Benson Tong, the author of American Paper Son, writes a very informative book about the discrimination faced by Chinese immigrants during the 1900’s but the character would have benefited from sharing more in depth understanding about his experiences transitioning into American culture and the discrimination he faced.
Benson Tong is a history professor at Gallaudet University in Washington D.C. and has authored and edited five books about racial and gender studies. American Paper Son and two of his other books are about the Asian culture. There is little information about Tong’s personal and professional life except a complaint made to the American Historical Association about allegations of plagiarism from a former graduate student. He was accused and found guilty of using and slightly altering multiple paragraphs and phrases from Judy Tz-Chum Wu’s dissertation but press release or public notification was never released about the verdict. His reputation was affected negatively in that he was ultimately denied tenure at Wichita State University where he was a history professor and is now known in the educational community as a plagiarist. However, he was he was still able to find success in the books that were published after the incident and it would not discourage me from reading more of his books.
Published in 2006, American Paper Son is a biography about Mar Ying Wing and his immigration from China to America. He was the primary source for the book but the book also contained one small secondary source, his wife Kim Suey. Despite being the secondary source, she did not want to include much of her own story in the book. As a reader I would like to have heard more about her story coming through Angel Island and struggling to settle into the United States as a female immigrant in a new country. Having Wing as the primary source, and writing in the first person is a good idea because it gives the reader a strong emotional connection to the character and the story. This will keep the reader engaged and invested in their success.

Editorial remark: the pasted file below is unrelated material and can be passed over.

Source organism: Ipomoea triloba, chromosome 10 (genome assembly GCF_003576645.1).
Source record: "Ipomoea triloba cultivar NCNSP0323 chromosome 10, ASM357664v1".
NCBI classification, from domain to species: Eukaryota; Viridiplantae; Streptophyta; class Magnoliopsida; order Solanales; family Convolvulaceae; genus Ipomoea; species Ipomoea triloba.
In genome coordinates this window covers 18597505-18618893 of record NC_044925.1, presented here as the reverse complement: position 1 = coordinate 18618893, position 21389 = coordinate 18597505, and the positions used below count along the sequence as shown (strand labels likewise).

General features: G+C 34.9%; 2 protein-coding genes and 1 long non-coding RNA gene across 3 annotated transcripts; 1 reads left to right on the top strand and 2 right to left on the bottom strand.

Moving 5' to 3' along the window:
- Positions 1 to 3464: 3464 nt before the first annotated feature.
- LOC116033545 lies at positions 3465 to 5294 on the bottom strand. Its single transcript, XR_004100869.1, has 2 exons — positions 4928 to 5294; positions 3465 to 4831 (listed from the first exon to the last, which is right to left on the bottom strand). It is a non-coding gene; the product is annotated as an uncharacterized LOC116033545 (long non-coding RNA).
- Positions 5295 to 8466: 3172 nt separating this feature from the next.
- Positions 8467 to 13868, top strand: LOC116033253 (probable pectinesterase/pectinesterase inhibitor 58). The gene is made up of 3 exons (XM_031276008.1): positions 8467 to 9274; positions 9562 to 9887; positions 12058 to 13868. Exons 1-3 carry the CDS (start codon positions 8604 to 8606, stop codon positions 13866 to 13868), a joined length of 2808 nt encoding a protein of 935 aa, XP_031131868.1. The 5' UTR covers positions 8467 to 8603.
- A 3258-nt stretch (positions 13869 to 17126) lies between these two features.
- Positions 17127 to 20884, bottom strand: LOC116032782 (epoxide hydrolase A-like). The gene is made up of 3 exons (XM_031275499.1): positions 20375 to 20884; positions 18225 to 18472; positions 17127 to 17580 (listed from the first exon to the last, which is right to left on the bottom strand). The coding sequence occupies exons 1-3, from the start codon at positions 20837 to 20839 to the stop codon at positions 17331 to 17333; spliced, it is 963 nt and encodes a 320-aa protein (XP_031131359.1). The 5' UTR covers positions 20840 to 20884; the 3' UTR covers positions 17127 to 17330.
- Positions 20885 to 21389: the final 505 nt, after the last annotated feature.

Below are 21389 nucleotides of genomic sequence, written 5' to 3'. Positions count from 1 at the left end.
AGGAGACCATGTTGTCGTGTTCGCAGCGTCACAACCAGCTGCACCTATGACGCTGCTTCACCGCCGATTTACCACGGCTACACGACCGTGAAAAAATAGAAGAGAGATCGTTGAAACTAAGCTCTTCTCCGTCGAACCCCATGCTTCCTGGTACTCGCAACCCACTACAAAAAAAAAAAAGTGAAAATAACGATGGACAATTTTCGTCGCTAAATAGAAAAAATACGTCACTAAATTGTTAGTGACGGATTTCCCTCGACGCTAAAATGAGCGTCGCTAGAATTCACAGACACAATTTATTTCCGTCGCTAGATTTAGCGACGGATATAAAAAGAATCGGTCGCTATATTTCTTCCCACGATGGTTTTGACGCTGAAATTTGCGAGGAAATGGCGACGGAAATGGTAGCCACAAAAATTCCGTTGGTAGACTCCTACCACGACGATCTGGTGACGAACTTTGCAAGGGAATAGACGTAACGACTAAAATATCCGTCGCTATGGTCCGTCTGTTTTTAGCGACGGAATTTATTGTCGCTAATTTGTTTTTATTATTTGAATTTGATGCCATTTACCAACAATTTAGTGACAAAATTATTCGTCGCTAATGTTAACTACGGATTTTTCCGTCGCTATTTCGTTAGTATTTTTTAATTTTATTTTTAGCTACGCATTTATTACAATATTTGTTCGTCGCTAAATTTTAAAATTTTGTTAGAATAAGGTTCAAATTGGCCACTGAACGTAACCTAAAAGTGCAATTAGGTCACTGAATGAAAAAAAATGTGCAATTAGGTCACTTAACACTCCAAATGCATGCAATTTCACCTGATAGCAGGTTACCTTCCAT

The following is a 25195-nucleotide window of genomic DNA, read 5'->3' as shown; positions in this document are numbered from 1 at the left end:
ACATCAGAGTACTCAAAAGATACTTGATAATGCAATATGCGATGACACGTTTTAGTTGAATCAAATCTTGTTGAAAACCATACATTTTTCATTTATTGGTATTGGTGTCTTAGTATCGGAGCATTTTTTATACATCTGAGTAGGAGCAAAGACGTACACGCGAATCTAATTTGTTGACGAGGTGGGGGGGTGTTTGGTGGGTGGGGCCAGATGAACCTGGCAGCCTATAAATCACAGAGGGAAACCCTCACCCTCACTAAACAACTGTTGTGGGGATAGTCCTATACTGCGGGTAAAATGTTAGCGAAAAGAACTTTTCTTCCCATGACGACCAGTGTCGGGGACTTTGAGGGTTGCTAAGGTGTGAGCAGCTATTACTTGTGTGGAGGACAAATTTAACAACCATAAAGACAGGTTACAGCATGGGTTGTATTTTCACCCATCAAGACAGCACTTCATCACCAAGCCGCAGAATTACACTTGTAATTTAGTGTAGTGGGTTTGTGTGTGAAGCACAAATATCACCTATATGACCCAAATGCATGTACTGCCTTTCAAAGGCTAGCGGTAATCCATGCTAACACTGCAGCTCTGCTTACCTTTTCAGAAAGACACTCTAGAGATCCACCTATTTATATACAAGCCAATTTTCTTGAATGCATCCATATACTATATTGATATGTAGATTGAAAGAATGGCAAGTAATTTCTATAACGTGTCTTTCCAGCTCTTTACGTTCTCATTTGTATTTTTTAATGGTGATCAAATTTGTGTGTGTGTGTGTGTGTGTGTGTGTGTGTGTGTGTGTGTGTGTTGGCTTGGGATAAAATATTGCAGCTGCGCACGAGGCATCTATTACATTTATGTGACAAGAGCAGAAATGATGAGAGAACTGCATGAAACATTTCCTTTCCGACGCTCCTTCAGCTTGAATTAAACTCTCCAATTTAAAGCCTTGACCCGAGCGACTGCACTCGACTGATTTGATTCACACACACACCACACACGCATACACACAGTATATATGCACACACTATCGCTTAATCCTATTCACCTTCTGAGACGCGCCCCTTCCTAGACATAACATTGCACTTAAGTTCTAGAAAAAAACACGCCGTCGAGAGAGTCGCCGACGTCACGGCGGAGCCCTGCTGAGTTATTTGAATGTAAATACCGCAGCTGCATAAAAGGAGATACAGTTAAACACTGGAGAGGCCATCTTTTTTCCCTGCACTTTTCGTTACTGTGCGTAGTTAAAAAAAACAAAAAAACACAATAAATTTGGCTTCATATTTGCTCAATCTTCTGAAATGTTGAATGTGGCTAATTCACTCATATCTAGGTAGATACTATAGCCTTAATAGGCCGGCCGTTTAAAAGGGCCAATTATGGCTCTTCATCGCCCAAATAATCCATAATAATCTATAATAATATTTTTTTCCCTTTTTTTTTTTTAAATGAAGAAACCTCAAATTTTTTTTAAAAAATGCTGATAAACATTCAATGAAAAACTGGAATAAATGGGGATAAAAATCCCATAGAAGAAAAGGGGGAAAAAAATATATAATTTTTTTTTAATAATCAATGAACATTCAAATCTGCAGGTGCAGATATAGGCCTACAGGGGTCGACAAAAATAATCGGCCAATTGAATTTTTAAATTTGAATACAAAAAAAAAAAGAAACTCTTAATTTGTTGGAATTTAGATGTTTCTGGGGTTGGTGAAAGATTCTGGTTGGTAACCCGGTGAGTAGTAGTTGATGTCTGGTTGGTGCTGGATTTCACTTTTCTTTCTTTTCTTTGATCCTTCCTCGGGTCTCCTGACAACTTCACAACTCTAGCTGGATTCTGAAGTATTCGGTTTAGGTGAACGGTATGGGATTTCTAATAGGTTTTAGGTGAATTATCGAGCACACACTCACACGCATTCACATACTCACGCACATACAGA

The book is broken up into three parts, his life in China, his journey to the United States and his life in the United States. The story begins with stories of Wing’s childhood and family, growing up in China, before immigrating to America. In 1935, when Wing was thirteen, he used fake documents to illegally immigrate into American by claiming he was the son of his father’s third cousin. This idea was known as “Paper Sons.”
In 1882, the United States passed a Chinese Exclusion Act that stopped the immigration of Chinese people. This act limited Chinese immigration to almost zero and the only Chinese people who were allowed to gain entry into the United States were those who were born in the United States or had father’s who were born in the United States. The Chinese that were determined to come to the United States had very clever ways to gain entry. One of these clever ideas was called “Paper Sons.” “Paper Sons” meant that Chinese men from the United States would falsify documents and claim false sons in order to gain their legal entrance into the United States. Wing was one of these “Paper Sons” and immigrated to the United States under his “Paper” name of Wong Hung Yin. During immigration he was given a naturalized name of Wayne Hung Wong, which he currently uses.
During immigration, Wong, like other Asian immigrants, had to go through Angel Island in San Francisco to be vented. When he was being vented he had to answer questions about his “paper father’s” village, which he had to learn on the boat ride to the United States. Angel Island was like a prison, with substandard living quarters, and must have been very hard and emotional for a foreign teenager who was in unfamiliar territory and in an unfamiliar culture. Especially, in a country that was not pleased to be getting more foreigners. In the book, the author discussed Angel Island very